Le Futur du Bien-être
Exploring the wellbeing trend in a deeper way, focusing on how technological integration can enhance wellbeing in the workplace and looking at the 'Pro-working' trend.

In today’s workplace, wellbeing is increasingly valued just as much as money, and so it’s more important than ever to provide a healthy work-life balance for staff. According to Patrick Watt, Corporate Director of Bupa healthcare, 85% of British workers think their employer has a responsibility to care for their health and wellbeing, while nearly as many, 63%, also think their job negatively impacts their overall health and wellbeing. Clearly there’s still a lot of work to be done.

Improving wellbeing has many benefits for employees—such as lower levels of stress and anxiety, and a happier, more optimistic outlook—but that’s only one side of the story. It has just as many benefits for employers as well: it reduces absenteeism, raises engagement levels, productivity and company loyalty, and also helps curb rising healthcare costs.

We’ve covered the relationship between wellbeing and good workplace design and working practices before, but this time around we’d like to explore the Wellbeing Trend in a deeper way, and also update it for 2019, by focusing on how technology in the workplace can help to enhance wellbeing, and by elaborating on how the Pro-Working Trend can help in a different way.

Primalbase, Amsterdam, Holland Photo credits: Jana Filatova

Upskilling Hearts and Minds

Upskilling doesn’t just apply to how employees work, but also to how they look after themselves and relax, which is just as important. In order to run a successful wellness programme it’s essential to have high participation rates. This is where technology comes in: by making it easier for people to get involved, and making the learning process more fun, it helps encourage participation.

Research has found that 60% employees would be more inclined to participate in workplace wellness programmes if digital technology was used to implement it. So, even if the programme involves offline classes and taught sessions, it’s still a good idea to augment those with technological integration; and the best way of doing so is through the provision of wearables and apps.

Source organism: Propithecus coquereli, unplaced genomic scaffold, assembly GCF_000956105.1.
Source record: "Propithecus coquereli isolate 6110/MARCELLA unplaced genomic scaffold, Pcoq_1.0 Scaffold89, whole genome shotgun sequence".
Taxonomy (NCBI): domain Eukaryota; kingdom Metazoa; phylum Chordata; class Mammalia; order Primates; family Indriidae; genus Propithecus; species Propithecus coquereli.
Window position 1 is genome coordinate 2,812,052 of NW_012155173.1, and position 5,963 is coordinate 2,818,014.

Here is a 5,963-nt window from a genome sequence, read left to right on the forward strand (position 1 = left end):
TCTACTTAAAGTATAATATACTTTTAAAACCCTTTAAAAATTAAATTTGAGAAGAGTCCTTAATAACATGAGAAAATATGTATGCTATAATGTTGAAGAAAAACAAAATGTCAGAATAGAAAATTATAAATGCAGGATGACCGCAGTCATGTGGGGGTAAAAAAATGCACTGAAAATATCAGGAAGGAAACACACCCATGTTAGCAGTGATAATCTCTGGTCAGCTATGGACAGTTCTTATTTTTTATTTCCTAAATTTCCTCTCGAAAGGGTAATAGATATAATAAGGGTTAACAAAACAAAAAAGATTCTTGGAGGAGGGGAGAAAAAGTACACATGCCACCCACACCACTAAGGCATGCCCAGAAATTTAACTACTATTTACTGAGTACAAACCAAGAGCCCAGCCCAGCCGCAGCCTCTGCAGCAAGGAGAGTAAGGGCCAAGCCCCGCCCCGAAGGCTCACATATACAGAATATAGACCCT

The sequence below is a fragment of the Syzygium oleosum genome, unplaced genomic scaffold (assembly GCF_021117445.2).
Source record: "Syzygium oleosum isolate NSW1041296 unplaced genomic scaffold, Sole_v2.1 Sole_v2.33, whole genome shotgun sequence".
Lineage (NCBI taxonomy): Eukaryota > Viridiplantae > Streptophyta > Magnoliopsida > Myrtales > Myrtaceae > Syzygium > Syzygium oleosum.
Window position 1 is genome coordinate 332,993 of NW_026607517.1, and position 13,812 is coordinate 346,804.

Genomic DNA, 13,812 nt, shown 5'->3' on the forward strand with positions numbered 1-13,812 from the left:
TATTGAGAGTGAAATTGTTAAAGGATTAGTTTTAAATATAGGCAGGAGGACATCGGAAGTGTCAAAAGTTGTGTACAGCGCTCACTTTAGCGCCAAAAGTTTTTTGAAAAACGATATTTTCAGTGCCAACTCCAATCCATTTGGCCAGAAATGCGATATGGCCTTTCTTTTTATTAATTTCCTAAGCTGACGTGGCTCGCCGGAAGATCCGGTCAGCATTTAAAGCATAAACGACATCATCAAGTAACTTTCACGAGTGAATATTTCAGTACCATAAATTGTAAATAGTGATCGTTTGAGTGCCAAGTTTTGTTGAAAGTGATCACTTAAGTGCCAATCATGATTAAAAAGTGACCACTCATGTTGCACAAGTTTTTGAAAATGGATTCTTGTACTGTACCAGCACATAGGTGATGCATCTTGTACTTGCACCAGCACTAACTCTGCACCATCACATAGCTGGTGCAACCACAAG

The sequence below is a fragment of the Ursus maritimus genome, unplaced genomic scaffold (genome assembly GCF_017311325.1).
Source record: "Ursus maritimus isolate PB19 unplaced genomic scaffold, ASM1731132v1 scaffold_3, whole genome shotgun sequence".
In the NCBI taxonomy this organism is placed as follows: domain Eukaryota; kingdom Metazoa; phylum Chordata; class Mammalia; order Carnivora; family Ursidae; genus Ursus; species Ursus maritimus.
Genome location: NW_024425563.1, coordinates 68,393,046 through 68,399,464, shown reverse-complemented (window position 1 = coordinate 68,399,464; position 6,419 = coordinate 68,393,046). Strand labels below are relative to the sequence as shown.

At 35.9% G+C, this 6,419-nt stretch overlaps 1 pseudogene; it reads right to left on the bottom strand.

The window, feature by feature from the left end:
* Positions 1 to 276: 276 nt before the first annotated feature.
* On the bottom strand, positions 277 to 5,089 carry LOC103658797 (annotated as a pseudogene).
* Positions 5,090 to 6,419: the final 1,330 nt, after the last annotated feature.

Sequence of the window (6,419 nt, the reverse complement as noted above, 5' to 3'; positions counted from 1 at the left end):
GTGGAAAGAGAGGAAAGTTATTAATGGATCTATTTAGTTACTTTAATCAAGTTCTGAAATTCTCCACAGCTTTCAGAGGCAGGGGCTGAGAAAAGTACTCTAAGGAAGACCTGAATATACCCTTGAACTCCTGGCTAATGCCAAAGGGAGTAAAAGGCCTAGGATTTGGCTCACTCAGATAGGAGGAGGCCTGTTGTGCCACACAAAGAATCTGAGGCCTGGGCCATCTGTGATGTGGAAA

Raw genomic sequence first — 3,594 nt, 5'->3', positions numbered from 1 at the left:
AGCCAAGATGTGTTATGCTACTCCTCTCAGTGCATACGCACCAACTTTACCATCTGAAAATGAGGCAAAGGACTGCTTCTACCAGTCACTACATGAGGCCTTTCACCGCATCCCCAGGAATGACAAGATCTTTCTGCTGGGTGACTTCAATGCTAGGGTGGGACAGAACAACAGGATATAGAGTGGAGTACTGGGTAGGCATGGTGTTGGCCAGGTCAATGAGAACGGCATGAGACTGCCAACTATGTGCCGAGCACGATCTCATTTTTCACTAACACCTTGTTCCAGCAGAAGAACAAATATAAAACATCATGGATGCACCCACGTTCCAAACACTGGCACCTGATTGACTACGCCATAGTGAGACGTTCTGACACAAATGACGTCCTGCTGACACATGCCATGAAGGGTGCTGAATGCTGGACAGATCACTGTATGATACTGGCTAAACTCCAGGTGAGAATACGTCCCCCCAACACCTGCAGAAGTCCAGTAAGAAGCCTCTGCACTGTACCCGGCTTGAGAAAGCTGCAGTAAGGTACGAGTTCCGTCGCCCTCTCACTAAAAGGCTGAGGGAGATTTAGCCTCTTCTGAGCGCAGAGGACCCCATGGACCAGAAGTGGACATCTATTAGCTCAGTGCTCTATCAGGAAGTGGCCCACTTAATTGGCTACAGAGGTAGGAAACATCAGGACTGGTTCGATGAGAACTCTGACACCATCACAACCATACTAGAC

Photo credits: Luke Chesser

Wearables for the Body

12% of employees already use a wearable fitness device—such as a Fitbit, or an Apple Watch, or a Jawbone—and that number is expected to double in the next few years. These perform all kinds of useful functions: they can monitor heart rates and stress levels; they can help motivate wearers to fulfil their fitness plans; they can remind wearers to get up and move about, and help eliminate sedentary lifestyles. They can even help track eating habits so that wearers stick to their dietary plans. Some forward-thinking companies are already subsidizing these wearables, and understandably so: 71% of employees using wearables claim they’re more productive now than ever before.

Campfire's Hong Kong Space

Apps for the Mind

While only 12% of employees use a wearable device, for now, almost all of them have a smart phone. Good apps can transform a workforce quickly. The most popular ones at the moment are those facilitating mindfulness: which is to say, a relaxed, accepting state of mind that can be reached by focusing on the present moment. The goal of mindfulness is to clear one’s mind of worries, and plenty of companies also subsidize employees’ subscriptions to personal mindfulness apps such as Headspace or Calm.

But there are many other useful apps worth trying out as well. There are productivity apps like Focus Booster, which encourages you to work in focused intervals separated by short breaks. There are stress management apps like Worry Watch, which helps you compare your worries against actual outcomes. And there are fitness apps like the Nike+ Running app, which turns jogging into more of a game and keeps track of your progress over time.

The Cloud Room, Seattle, Washington Photo credits: Lara Swimmer, Tim Bies, Rafael Soldi

The Workplace as a Luxury Hotel

As we’ve covered recently, the new Hospitality Design Trend is about blending elements of the hotel, the sports club, and the café with the office. A great example of this is the luxury “Pro-working” space provider Fora, which takes the best parts of the hotel experience and applies those to coworking spaces. Each of their locations includes a restaurant, a members’ club, a yoga studio, shower rooms and more; they even train staff at a renowned hospitality school in Lausanne, Switzerland. Everybody working there feels looked after, and this raises wellbeing greatly.

But Fora also embrace a high-tech approach to design: they use sensors to monitor how frequently different parts of their buildings are used, and they’re running a three-year research programme into workplace design with professors from Massachusetts Institute of Technology (MIT); a large part of which is, of course, about fostering a greater sense of wellbeing. So they’re using technology not only to make their customers happy, but also to teach themselves how to design a perfect space.

Adaptive Lab, Shoreditch, England Photo credits: Guy Archard

In conclusion, wellbeing is vital for both businesses and staff. And the best new ways of raising wellbeing levels are using the latest consumer tech and software to help promote workplace wellness programmes, or borrowing from the hospitality industry, which has a lot of expertise in looking after people, to create professional spaces that are also sanctuaries of wellness; or, best of all, taking the holistic approach and doing both.

The Cloud Room, Seattle, Washington Photo credits: Lara Swimmer, Tim Bies, Rafael Soldi

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